Copia

Developer unveils concept for revival of Copia site

Scale of project concerns planners
2012-12-21T10:21:00Z 2013-03-30T15:11:24Z Developer unveils concept for revival of Copia siteHOWARD YUNE Napa Valley Register
December 21, 2012 10:21 am  • 

What can bring the kiss of life back to Copia, four years after its failure?

A developer unveiled a revival strategy to Napa’s Planning Commission on Thursday night calling for an active street seeded by street-level retail, a hotel, multi-story housing and better access to the river.

Keith Rogal proposed surrounding the onetime culinary showcase with a hotel to the west, shops along First Street, and housing south of the street. Together with a mix of tenants inside the former museum building, a variety of uses in its midst would draw a stream of locals and visitors to the neighborhood in the way Copia failed to do, he said.

Despite the museum’s closure, Rogal emphasized the site’s potential for revival, noting the barely decade-old building, strong business at the neighboring Oxbow Public Market, and the Napa River vistas on three sides.

But using those advantages will require refashioning an area deadened by too much surface parking and a layout that largely faces away from the water, he said.

“There’s simply no energy in what’s otherwise a tremendously dynamic area, no enlivening activity,” he told planners at City Hall. “Besides the Public Market, there’s very little movement there. That corridor should be lined with retail of some kind, (and) we need to make the waterfront useful and interesting.”

Rogal’s presentation to the Planning Commission offered the first details of a possible new look for the Copia center, which opened on First Street in November 2001 to great fanfare, only to shut its doors and declare bankruptcy after seven years amid sliding attendance and $78 million in debt.

The compound is now under the control of the Copia Liquidation Trust and ACA Financial Guaranty Corp., and the companies assigned Rogal and Associates of Napa to devise a reuse plan. A draft city staff report, citing the Downtown Specific Plan, called for “flexibility for a variety of uses” at the 12-acre site.

A beginning rather than an end, the Copia proposal focused on where to place various land uses rather than the details of architecture or the number of parking slots.

But Rogal’s plan recommended placing a future hotel between the Oxbow Market and Copia; adding cafés, restaurants and storefronts along First Street to prop up sidewalk activity, and opening the area south of First for rental and condominium housing, possibly including three- or four-story residences.

Because the additions would occupy parts of the current parking areas, below-ground parking would be created at the hotel and housing areas, and possibly a multistory parking garage with more storefronts at ground level, according to Rogal.

The Copia building would become home to a mix of retail, restaurant and office spaces under the plan. The museum’s theater would retain its function and be made available to local  groups, Rogal said.

The outline of a new Copia development received a mostly polite response from planners and audience members. But some were concerned that the scale of the additions — especially multistory homes — would be at cross purposes with the stated hope of improving access.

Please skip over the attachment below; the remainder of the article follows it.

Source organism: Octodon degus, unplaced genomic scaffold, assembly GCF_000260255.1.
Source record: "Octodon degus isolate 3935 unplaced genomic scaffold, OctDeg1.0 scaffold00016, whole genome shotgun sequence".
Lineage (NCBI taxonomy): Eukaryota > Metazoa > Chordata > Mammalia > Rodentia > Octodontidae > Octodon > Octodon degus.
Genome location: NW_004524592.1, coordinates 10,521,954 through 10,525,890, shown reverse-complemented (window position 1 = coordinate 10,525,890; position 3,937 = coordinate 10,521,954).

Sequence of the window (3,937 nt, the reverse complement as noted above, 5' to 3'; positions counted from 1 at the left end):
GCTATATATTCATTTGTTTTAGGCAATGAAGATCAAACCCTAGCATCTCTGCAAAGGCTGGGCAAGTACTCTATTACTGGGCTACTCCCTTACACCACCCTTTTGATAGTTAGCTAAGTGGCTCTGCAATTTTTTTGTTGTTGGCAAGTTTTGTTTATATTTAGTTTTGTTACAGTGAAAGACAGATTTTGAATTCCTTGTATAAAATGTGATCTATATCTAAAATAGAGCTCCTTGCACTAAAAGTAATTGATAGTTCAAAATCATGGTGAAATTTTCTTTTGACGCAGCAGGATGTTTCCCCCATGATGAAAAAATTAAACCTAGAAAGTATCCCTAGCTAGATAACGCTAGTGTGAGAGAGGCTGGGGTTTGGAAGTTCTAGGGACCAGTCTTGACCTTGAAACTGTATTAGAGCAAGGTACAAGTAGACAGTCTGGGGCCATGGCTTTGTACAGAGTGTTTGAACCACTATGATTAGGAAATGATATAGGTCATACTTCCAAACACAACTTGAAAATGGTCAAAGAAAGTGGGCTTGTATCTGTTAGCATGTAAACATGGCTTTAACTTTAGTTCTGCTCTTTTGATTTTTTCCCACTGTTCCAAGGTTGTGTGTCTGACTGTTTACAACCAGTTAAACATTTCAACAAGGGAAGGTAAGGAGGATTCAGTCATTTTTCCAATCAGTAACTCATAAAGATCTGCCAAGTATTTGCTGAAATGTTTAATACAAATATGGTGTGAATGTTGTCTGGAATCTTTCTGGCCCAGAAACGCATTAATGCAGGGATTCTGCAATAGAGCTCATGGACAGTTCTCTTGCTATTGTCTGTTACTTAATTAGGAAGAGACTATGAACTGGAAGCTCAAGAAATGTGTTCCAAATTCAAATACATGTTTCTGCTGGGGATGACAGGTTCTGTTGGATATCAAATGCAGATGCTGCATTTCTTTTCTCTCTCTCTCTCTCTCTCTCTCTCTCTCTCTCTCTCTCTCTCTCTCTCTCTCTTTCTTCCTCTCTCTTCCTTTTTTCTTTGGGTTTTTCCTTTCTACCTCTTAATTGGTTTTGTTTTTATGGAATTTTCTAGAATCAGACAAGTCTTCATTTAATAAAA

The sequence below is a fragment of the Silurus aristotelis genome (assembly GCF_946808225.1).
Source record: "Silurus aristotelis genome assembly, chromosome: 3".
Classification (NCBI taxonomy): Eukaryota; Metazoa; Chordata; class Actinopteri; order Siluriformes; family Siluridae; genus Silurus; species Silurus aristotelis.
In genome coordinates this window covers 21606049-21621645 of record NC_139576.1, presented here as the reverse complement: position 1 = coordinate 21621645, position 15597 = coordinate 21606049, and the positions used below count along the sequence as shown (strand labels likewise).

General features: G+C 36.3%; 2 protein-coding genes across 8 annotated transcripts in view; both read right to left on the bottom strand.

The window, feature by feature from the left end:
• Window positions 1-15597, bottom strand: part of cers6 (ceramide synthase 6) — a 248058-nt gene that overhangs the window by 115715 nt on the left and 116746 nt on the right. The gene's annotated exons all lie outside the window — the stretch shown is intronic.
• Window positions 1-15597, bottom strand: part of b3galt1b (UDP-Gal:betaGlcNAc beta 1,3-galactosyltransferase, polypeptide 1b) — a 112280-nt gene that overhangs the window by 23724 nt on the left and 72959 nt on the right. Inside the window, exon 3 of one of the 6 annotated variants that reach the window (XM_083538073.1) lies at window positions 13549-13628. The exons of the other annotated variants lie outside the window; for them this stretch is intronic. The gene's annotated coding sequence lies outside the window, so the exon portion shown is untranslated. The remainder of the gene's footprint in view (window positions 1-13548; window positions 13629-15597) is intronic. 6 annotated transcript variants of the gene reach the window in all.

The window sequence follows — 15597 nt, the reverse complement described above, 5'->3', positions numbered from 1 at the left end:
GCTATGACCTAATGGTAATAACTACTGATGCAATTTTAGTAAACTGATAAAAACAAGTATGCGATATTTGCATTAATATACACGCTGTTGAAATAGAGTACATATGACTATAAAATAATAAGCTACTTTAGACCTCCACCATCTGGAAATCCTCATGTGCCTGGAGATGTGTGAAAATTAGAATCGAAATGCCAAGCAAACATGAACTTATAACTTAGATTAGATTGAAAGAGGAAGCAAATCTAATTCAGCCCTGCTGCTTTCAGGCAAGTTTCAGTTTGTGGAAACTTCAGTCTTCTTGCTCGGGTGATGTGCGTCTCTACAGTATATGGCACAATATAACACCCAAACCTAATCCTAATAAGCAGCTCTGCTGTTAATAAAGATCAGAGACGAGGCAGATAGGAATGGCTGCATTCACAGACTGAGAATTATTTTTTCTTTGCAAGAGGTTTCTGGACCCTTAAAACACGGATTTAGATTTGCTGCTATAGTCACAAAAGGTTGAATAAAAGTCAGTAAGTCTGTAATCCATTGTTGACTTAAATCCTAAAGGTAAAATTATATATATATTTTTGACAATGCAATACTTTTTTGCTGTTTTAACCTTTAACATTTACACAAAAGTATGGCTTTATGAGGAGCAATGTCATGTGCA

“This is the Napa Valley, and people come here to enjoy the nature, the openness of the valley,” said Dennis Bertolucci. “To box it all up with housing, it defeats the whole purpose of opening this area up.”

Planning commissioners appeared receptive to some of Rogal’s ideas, but also were cautious about adding to downtown’s stock of retail space with vacancies continuing to linger farther down First Street.

“It’s a very aggressive plan, not unlike the original plans for Napa Pipe or Carneros Inn,” said Tom Trzesniewski. “Fifty thousand more square feet of retail space is quite a lot. I would like to see this site not suck the wind out of downtown.”

“This seems like a creative and thoughtful beginning,” said Commissioner Gordon Huether, who has an art gallery at the west end of downtown. “But I want to make sure it also has a positive effect on the other businesses that are reinventing themselves in Napa.”

Another Napa resident urged city planners, whatever the final details of Copia’s revival, to create something as useful to Napa residents as to visitors.

“That’s what Steve Carlin has done so well with the Oxbow Market, and we should focus on local-serving things to keep the community involved with it,” said Chuck Shinnamon. “That’s what Copia failed to realize: to succeed, you need a strong local following.”

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(12) Comments

  1. rpcv
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    rpcv - December 21, 2012 11:53 am
    More retail? Why? Let's get downtown going first, before creating yet more space that will only compete with it.
  2. WineGuy95113
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    WineGuy95113 - December 21, 2012 2:24 pm
    #rpcv...really? If downtown cannot maintain retail stores why would you be against someone with a vision that will create retail space that may be successful? Or don't you want competition???
  3. tommerle
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    tommerle - December 21, 2012 2:46 pm